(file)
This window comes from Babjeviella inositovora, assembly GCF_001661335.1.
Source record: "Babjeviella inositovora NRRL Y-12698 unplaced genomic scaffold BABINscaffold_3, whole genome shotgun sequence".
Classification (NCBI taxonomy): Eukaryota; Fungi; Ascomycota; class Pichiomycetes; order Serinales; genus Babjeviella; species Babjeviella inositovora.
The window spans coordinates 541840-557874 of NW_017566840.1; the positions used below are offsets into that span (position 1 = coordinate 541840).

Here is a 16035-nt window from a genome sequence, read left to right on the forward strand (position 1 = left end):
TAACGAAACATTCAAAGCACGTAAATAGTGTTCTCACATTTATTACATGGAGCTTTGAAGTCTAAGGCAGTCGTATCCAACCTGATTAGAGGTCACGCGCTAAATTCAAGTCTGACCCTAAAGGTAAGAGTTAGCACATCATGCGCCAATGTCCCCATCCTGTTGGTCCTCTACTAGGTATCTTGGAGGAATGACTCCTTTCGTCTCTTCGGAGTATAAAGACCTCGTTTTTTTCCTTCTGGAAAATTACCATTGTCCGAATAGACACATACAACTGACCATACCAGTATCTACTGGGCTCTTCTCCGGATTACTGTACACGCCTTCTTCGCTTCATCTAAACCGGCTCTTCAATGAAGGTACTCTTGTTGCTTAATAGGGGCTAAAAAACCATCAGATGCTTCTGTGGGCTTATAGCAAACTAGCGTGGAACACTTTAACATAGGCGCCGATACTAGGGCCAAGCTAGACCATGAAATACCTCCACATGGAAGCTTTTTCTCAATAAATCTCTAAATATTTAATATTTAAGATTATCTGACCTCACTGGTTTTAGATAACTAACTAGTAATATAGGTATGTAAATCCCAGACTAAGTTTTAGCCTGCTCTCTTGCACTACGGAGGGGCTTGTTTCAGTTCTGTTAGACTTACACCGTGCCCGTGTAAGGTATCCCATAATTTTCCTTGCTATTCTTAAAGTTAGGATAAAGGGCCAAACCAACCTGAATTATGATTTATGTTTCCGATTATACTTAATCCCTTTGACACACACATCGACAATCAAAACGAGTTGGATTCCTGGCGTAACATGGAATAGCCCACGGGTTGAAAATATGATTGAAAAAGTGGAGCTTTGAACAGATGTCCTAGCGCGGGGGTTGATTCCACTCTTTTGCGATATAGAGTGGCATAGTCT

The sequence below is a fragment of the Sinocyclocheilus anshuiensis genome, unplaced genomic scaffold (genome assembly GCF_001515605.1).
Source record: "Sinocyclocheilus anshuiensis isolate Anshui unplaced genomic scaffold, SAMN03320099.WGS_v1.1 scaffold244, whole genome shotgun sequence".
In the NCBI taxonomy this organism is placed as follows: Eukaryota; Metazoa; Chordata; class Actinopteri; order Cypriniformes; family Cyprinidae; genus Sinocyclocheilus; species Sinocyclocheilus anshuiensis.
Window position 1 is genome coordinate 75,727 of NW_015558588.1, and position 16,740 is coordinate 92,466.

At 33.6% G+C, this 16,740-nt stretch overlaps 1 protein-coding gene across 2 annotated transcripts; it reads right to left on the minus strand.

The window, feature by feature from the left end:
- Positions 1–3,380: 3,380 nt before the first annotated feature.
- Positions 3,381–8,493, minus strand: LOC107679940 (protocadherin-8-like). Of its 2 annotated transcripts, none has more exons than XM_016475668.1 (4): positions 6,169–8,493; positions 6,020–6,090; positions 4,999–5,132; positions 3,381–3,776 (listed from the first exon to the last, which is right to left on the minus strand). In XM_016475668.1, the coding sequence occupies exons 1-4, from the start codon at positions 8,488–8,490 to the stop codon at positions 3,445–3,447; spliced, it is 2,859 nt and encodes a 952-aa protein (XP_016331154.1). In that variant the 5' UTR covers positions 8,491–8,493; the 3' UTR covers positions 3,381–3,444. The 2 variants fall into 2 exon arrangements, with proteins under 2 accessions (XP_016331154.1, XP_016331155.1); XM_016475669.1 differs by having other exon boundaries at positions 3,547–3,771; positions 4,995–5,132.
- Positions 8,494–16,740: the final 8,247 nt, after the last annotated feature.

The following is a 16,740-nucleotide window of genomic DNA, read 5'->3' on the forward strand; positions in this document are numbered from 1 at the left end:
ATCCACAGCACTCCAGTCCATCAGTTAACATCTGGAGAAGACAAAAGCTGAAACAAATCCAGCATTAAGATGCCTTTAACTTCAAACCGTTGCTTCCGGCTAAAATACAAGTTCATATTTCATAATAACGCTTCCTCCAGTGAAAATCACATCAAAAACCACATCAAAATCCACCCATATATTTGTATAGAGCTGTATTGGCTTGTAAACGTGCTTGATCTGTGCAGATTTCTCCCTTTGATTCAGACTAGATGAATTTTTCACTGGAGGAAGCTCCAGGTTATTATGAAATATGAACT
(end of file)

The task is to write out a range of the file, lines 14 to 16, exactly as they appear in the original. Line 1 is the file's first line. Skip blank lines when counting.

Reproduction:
- Positions 3,381–8,493, minus strand: LOC107679940 (protocadherin-8-like). Of its 2 annotated transcripts, none has more exons than XM_016475668.1 (4): positions 6,169–8,493; positions 6,020–6,090; positions 4,999–5,132; positions 3,381–3,776 (listed from the first exon to the last, which is right to left on the minus strand). In XM_016475668.1, the coding sequence occupies exons 1-4, from the start codon at positions 8,488–8,490 to the stop codon at positions 3,445–3,447; spliced, it is 2,859 nt and encodes a 952-aa protein (XP_016331154.1). In that variant the 5' UTR covers positions 8,491–8,493; the 3' UTR covers positions 3,381–3,444. The 2 variants fall into 2 exon arrangements, with proteins under 2 accessions (XP_016331154.1, XP_016331155.1); XM_016475669.1 differs by having other exon boundaries at positions 3,547–3,771; positions 4,995–5,132.
- Positions 8,494–16,740: the final 8,247 nt, after the last annotated feature.

The following is a 16,740-nucleotide window of genomic DNA, read 5'->3' on the forward strand; positions in this document are numbered from 1 at the left end: